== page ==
- The Foxes beat Arsenal 2-0 on Saturday to go second in the Premier League
- James Maddison netted his side’s second goal against Arsenal to seal the win
- The midfielder was under fire after leaving England’s squad to visit a casino
- But Maddison’s display against the Gunners showed his quality and maturity
- Gareth Southgate challenged him to be ‘low maintenance’ and he has listened
James Maddison can’t hide his delight after his strike from distance put Leicester 2-0 ahead
He salutes the Leicester fans following his vital goal against the Gunners to wrap up the win
Maddison and Jamie Vardy are delirious at a rain soaked King Power as Leicester go second
Gareth Southgate has challenged Maddison to be ‘high performance, low maintenance’
The Leicester midfielder looks up and picks out a pass in the early stages against the Gunners
The midfield star arrives at the stadium ahead of the clash with Arsenal looking focused
He has a pop at goal in the clash against the north Londoners under pressure from Guendouzi
Maddison has been key for the Foxes in the league this season with four goals and two assists
Maddison has gone from strength to strength under the guidance of boss Brendan Rodgers
He not won an England cap, but Maddison will be in contention to play against Montenegro
Gareth Southgate has challenged James Maddison to be ‘high-performance, low-maintenance’ and on the evidence of the midfielder’s display against Arsenal yesterday/on Saturday, the England manager’s message has been received loud and clear.
Even though Maddison has yet to win a full international cap, he has already figured prominently in the build-up to at least one England fixture.
His decision to visit a Leicester casino, after leaving the squad due to illness, in order to watch the 2-1 defeat by the Czech Republic last month, was a distraction Southgate could have done without.
But despite his irritation, Southgate picked Maddison again last week for the Euro 2020 qualifiers against Montenegro and Kosovo, and the 22-year-old’s performance here showed why.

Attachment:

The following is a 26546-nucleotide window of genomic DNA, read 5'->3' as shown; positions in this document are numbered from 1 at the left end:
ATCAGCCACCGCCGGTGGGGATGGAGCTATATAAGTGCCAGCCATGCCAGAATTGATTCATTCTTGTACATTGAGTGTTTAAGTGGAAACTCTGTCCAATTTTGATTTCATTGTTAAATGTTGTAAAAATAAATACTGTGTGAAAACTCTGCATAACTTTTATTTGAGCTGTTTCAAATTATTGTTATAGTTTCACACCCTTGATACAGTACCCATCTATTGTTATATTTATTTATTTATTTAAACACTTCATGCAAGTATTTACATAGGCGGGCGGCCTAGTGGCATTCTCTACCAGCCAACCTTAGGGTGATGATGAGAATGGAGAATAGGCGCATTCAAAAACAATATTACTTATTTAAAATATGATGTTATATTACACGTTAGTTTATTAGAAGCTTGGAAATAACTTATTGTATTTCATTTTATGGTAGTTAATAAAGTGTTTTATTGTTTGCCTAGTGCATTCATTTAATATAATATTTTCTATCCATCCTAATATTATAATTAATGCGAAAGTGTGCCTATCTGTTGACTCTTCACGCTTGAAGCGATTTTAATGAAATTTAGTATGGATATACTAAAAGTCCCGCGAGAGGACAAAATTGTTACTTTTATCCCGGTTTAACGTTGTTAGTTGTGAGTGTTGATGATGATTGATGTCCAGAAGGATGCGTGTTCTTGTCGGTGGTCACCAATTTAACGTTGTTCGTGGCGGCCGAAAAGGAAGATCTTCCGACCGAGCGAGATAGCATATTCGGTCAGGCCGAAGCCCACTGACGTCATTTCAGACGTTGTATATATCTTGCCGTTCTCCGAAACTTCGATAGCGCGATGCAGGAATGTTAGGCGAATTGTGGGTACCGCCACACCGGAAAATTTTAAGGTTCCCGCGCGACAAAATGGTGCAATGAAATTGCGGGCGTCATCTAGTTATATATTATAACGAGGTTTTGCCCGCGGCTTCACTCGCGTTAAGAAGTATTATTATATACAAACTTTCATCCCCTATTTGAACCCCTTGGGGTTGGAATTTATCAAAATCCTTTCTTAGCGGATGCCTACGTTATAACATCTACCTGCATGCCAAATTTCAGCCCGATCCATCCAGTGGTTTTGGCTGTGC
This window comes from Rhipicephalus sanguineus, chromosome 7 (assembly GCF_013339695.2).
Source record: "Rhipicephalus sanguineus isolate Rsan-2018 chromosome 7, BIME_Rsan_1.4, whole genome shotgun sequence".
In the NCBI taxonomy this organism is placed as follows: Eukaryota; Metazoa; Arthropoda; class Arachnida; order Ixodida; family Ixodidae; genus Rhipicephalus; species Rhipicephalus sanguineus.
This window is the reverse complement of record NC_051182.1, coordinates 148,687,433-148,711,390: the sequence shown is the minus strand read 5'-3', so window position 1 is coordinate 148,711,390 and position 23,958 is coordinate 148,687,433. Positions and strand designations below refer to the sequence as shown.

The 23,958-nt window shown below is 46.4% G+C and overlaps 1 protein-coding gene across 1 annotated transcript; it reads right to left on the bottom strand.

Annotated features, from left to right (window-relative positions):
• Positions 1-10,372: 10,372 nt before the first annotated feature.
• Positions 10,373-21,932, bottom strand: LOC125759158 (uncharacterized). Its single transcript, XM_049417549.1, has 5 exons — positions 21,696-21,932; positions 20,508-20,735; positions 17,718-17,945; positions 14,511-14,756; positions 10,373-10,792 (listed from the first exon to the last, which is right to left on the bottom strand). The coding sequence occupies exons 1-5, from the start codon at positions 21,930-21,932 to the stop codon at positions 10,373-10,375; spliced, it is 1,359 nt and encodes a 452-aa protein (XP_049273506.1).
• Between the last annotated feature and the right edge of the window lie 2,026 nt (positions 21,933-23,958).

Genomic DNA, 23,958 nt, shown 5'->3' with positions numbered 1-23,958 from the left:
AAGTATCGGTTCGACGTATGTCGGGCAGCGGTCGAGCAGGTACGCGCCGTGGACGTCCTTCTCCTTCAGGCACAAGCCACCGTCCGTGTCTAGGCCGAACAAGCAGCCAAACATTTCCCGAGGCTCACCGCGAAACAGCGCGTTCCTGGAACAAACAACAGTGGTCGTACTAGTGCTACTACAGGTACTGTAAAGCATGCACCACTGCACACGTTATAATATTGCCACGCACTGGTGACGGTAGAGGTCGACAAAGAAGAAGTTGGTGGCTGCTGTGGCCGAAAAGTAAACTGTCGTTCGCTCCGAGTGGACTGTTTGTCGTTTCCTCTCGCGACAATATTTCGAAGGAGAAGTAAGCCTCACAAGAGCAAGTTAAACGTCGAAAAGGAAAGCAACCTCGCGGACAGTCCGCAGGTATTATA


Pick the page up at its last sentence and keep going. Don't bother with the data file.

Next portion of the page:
Maddison scored a fine goal, a low drive through the legs of Hector Bellerin to put Leicester two up, but this was only one part of a very impressive display. Maddison was inventive and bright throughout but above all, he was mature.
Maddison will never be the player who parrots the party line, stays out of the public eye and does everything he is told. Like Kevin Pietersen or Danny Cipriani, he will always divide opinion among peers and supporters.
Yet like Pietersen and Cipriani, he is a player who can repay a coach handsomely if he is managed correctly.
Arsenal boss Unai Emery was certainly aware of the damage Maddison can cause. Lucas Torreira was rarely more than a foot away from the playmaker whenever he received the ball in the Arsenal half. The Uruguayan snapped at Maddison and denied him space, yet instead of becoming frustrated, Maddison found answers.
At times he dropped deep to escape Torreira’s clutches and tried to start attacks from there. On two occasions, Maddison was cute enough to see Torreira coming and draw fouls in dangerous areas. As Torreira persisted, Maddison swapped places with Youri Tielemans to ask another question of his shadow.
Maddison did his defensive work, too, which has been demanded of him repeatedly by Brendan Rodgers. The Leicester boss has little time for players who believe flair alone is enough to play in his teams.
Therefore, he has spent hours at the Foxes’ Belvoir Drive training base working individually with Maddison, explaining the principles of the counter-pressing style Rodgers favours and emphasising Maddison’s defensive duties within it. He wants Maddison to improve physically, too, so he can continue to make an impact late in games.
If Maddison fulfils his potential, Rodgers believes he can become as influential as Philippe Coutinho, a player signed by Rodgers, was during his time at Liverpool. Coutinho was outstanding at Anfield and became one of the most expensive players in history when he joined Barcelona in January 2018.
Coutinho was also one of Brazil’s best players as they were unlucky to be knocked out of the World Cup in the quarter-finals last year.
In the coming days, we may have our first clues about whether Maddison can be similarly important for England.